Stillbirths claim more lives each year than HIV-AIDS and malaria combined
When Christine Jonas-Simpson’s son Ethan was born, there was an eerie quiet in the delivery room, and then a piercing wail, wrote The Globe and Mail's Andre Picard April 13.
“The only cry I heard was my own,” she said somberly.
Ethan was dead, “born still” in the language of grieving parents; “stillborn” in the medical vernacular. The umbilical cord was constricted, essentially suffocating the baby in the womb, a condition impossible to detect with an ultrasound.
Jonas-Simpson, who was almost 38 weeks pregnant, knew her son was dead before she went into labour. When he was born, she held Ethan in her arms, stroking his shock of curly red hair. So did her husband.
The nurses were wonderfully supportive, even explaining to Ethan’s young siblings how his air tube was broken, something that could happen to an astronaut. The family was able to mourn on their terms.
(Jonas-Simpson, a professor of nursing at York University [Faculty of Health], published a children’s book, Ethan’s Butterflies, and produced a series of research papers and documentaries on stillbirth, the latest of which, Enduring Love: Transforming Loss, will premiere in Toronto on May 15.)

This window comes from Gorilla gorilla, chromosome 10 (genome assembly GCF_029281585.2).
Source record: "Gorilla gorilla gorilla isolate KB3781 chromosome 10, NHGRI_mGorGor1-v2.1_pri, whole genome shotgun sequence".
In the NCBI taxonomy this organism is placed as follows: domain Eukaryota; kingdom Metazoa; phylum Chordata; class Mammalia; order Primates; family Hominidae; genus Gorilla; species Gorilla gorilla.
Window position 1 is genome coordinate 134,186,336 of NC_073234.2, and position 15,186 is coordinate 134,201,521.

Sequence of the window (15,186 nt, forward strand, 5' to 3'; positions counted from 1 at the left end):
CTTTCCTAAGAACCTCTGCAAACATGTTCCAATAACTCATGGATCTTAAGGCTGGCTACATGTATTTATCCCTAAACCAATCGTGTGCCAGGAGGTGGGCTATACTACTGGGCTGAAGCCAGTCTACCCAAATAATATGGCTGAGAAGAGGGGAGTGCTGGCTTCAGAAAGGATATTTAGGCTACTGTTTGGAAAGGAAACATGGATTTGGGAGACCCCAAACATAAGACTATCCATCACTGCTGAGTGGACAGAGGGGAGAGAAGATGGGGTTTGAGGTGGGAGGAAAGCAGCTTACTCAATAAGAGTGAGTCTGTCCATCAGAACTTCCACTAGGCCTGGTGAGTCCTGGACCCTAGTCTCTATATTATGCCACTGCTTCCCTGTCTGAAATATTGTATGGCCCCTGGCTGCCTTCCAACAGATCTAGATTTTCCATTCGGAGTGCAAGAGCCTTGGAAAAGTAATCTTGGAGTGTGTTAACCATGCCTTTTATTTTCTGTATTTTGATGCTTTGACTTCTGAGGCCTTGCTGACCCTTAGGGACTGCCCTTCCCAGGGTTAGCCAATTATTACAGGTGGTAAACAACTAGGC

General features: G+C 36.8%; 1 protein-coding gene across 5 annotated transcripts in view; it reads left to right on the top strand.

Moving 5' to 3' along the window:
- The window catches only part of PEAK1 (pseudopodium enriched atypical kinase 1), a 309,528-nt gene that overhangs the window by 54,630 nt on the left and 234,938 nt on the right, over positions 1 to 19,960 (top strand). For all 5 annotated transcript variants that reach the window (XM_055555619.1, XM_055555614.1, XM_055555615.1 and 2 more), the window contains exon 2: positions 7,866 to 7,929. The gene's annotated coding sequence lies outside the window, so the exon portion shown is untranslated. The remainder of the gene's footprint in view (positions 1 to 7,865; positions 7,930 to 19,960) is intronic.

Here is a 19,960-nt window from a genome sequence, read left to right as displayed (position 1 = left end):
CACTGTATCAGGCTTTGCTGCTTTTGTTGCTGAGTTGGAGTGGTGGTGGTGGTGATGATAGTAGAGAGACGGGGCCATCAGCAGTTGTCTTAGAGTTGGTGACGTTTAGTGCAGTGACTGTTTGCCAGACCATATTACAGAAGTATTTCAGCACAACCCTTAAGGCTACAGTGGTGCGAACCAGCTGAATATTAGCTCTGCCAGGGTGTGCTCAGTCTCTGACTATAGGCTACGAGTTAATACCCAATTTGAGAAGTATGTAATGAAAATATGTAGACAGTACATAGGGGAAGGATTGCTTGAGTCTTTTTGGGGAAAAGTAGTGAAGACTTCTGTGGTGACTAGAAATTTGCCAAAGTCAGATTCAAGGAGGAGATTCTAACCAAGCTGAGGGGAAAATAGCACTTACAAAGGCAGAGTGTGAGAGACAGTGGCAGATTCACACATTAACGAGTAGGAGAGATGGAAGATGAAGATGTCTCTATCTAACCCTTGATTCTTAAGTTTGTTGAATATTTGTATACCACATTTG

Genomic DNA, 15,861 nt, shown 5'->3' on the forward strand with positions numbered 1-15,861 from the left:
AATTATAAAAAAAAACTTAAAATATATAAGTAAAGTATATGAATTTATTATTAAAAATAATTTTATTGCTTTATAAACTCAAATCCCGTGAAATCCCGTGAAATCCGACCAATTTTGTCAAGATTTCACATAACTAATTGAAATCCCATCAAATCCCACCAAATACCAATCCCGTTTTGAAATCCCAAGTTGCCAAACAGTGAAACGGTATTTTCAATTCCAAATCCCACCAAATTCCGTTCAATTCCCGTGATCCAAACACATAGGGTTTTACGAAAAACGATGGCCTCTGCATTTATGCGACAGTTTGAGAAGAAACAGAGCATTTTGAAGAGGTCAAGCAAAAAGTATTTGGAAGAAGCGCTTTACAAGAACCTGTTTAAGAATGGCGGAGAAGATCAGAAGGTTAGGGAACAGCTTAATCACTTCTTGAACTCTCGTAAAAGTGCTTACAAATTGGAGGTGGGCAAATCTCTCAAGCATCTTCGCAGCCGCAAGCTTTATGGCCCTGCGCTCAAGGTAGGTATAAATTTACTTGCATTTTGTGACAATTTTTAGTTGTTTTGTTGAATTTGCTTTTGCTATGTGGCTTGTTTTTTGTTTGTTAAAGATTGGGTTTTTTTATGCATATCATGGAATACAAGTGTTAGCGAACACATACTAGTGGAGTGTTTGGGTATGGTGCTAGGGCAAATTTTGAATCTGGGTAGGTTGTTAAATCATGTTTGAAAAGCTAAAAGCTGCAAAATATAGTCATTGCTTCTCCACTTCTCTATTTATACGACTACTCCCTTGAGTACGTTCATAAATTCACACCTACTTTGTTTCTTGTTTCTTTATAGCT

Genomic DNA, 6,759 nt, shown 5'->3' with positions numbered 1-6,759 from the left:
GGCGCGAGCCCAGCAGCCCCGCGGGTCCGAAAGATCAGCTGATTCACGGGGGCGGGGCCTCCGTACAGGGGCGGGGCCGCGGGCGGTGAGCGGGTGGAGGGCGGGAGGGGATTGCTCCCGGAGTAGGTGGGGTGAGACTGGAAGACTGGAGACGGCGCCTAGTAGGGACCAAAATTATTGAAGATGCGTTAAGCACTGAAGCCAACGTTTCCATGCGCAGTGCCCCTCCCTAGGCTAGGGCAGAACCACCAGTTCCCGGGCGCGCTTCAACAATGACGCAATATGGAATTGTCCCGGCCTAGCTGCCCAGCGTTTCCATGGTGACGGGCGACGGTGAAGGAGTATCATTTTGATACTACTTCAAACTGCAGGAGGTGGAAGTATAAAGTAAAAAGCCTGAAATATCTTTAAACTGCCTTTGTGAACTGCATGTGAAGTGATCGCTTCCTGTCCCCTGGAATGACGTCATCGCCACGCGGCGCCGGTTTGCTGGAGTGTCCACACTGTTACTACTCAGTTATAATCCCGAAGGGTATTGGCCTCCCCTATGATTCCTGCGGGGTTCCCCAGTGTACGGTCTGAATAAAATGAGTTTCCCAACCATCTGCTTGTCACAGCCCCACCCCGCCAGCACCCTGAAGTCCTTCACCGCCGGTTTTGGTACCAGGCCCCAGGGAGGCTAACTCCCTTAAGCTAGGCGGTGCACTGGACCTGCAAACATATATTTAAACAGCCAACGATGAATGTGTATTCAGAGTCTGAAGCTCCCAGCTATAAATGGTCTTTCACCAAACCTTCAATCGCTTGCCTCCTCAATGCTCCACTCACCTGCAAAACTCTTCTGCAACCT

[You can also watch the Enduring Love trailer on the Faculty of Health's Youtube channel.]
Unlike Ethan, most babies born still are quickly “disposed of” without being held, named or given a funeral. In much of the world, reproduction is central to a woman’s purpose, so there is profound stigma, and no small measure of blame falls on the mother when childbirth fails to produce a living child.
Newly published data show there are more than 2.6 million stillbirths worldwide each year. The deaths remain largely uncounted, the mothers unsupported and preventive measures understudied.
It is an epidemic – one that claims more lives each year than HIV-AIDS and malaria combined – that quietly unfolds far from the public eye.
The Lancet, in its Thursday edition, has published a series of articles that aim to shatter the silence by examining the staggering toll of stillbirth – emotional, physical and economic – and proposing practical solutions.
A stillbirth, as defined by the World Health Organization, is one in which a baby dies after reaching at least 28 weeks gestation and weighing at least 1,000 grams. In a country like Canada with advanced medical care, it is 22 weeks at 500 grams. (Loss of a fetus before that time is considered a miscarriage or, if the pregnancy is terminated, an abortion.)
There is a common belief that babies who die in utero were never meant to live. Stillbirths have been seen as a form of natural selection, bad luck, the result of witchcraft – lame 17th-century explanations for a lingering 21st-century scourge.
The other myth is that most stillbirths occur early in the pregnancy. In fact, the opposite is true: The longer the gestation, the higher the risk.
The vast majority of stillbirths are preventable.
In wealthy countries like Canada, where high-tech obstetrics are the norm, stillbirths are linked to smoking, obesity, advanced maternal age, and abnormalities in the placenta and umbilical cord.
J0nas-Simpson's research was also covered by PostMedia News April 14 in a story about the prevalence and impact of stillbirths among Inuit communities.
Posted by Elizabeth Monier-Williams, research communications officer, with files courtesy of YFile– York University’s daily e-bulletin.